Mayor Bloomberg and Sen. Gillibrand: End the War on NYC’s Canada Geese
Petition by GooseWatch NYC
Since the landing of US Airways flight 1549 in the Hudson River in January of 2009, the City of New York has contracted with USDA Wildlife Services for hundreds of thousands of dollars to round up and slaughter thousands of Canada geese and goslings from New York City’s parks. Last summer, Sen. Gillibrand introduced federal legislation which led to the roundup and slaughter of 751 Canada geese at Jamaica Bay Wildlife Refuge. These slaughters are inhumane and an ineffective waste of taxpayer dollars.
Canada geese are beautiful, intelligent birds who mate for life, fiercely protect their eggs and young, and display loyalty for other members of their flock. The methods that USDA Wildlife Services uses to kill geese are broadly understood to be grossly inhumane – during the hottest months of the year flightless geese and goslings are corralled, packed into turkey crates and transported to slaughterhouses or gas chambers; to do so in a wildlife refuge is completely unacceptable, violating the essential concept of a refuge.
Killing Canada geese in the name of air safety is inherently flawed. Mayor Bloomberg and Senator Gillibrand claim that killing geese prevents bird strikes, but all leading bird strike scientists disagree. Many major cities around the world are keeping airports safe from potential bird strikes without resorting to lethal methods. Aviation experts have reiterated that a cull will not make the skies safer for flying. “The consensus among wildlife experts appears to be that a goose cull won’t really do much to reduce the likelihood of bird strikes, especially since there are dozens of birds that use the [Jamaica Bay] preserve,” Russ Niles, editor-in-chief of AVweb.com wrote in a May 6 editorial. “I have not seen where [culling] has been effective as a long-term solution,” said Jim Hall, chairman of the National Transportation Safety Board under the Clinton administration. Ron Merritt, a biologist and former Chief for the Air Force’s Bird Aircraft Strike Hazard Team agrees, adding, “Killing 1,000 geese really isn’t going to do anything. If you kill them, nature will fill that vacuum and a new species will pop up in its place.” Environmentalists know the golden rule of ecosystems: if one species is removed, another species will take over.
Research shows that the most effective programs use long-term, non-lethal strategies that reduce or remove the physical conditions that attract particular species to an airport. Birds can be kept out of the pathways of aircraft by employing proven radar detection systems and dissuasive tactics. Habitat modification is also being used successfully to discourage populations of geese from colonizing. Geese numbers can be humanely reduced using proven methods developed especially for use in Canada geese.
The USDA Canada goose slaughters are conducted without community notification, transparency, or accountability. The roundups of Canada geese are financed by taxpayers and conducted by a federal agency in city parks, which are public spaces. The public has a right to transparency of governmental operations, and at a minimum, to view video documentation of the treatment of Canada geese during the roundups in order judge for themselves whether they support these extreme measures.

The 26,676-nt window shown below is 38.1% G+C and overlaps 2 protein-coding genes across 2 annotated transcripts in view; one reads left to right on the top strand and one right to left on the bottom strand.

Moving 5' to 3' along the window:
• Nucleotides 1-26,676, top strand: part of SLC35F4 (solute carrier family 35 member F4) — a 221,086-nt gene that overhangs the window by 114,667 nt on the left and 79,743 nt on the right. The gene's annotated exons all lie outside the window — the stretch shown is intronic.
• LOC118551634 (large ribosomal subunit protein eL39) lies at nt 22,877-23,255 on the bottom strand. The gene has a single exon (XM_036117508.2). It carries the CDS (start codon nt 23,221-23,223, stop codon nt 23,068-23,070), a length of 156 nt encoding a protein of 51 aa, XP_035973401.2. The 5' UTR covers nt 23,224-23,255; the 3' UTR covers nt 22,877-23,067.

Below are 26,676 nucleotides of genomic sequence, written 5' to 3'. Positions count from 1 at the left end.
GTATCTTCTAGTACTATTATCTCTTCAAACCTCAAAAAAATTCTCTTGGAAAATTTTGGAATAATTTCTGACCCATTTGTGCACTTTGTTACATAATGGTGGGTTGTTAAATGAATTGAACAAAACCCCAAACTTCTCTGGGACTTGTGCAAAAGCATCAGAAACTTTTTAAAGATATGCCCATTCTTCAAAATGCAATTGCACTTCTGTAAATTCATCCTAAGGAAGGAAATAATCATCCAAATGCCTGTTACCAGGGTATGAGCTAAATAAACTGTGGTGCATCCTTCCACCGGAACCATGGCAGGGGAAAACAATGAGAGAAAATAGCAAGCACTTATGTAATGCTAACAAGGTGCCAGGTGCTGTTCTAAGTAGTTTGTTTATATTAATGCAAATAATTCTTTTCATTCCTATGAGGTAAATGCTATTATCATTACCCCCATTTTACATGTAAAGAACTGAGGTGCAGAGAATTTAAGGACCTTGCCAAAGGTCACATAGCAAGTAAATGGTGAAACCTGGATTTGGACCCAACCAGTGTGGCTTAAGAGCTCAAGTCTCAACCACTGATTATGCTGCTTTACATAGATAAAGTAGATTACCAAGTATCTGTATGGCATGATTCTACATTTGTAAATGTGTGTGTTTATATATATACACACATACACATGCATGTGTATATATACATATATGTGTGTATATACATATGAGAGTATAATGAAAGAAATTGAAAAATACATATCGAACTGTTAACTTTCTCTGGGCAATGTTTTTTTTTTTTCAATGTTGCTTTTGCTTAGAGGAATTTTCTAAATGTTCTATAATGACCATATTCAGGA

GooseWatch NYC was formed in 2011 in response to the roundup and killing of Canada geese in New York City parks that started in 2009. Recently, the organization has assisted with grassroots efforts in Scarsdale, Mamoroneck and North Hempstead, where the planned killing of geese was called off. For more information, please visit www.goosewatchnyc.com.
The President of the United States
The U.S. Senate
The U.S. House of Representatives
The NY State Senate
The NY State House
Sen. Kirsten Gillibrand, New York
Sen. Charles Schumer, New York
Senator Kirsten Gillibrand
Dave Avrin, National Park Service
Secretary Tom Vilsack, United States Dept. of Agriculture
Eric Schneiderman, New York State Attorney General
Mayor Michael Bloomberg
Christine C. Quinn, New York City Council Speaker
Scott Stringer, Manhattan Borough President
John Liu, NYC Comptroller
Bill DeBlasio, NYC Public Advocate
William Thompson, Jr.
Martin Lowney, USDA
Inspector General, Port Authority of New York and New Jersey
Farrell Sklerov, New York City Department of Environmental Protection
Patrick J. Foye, Port Authority of New York and New Jersey
Melissa Mark-Viverito, NYC Councilmember
Mark Weprin, NYC Councilmember
Jimmy Van Bramer, NYC Councilmember
Peter F. Vallone, Jr., NYC Councilmember
James Vacca, NYC Councilmember
Eric Ulrich, NYC Councilmember
James S. Oddo, NYC Councilmember
Stephen Levin, NYC Councilmember
Brad Lander, NYC Councilmember
Karen Koslowitz, NYC Councilmember
Peter Koo, NYC Councilmember
Letitia James, NYC Councilmember
Vincent J. Gentile, NYC Councilmember
Sally Jewell, Secretary of the US Dept. of the Interior
Inez Dickens, NYC Councilmember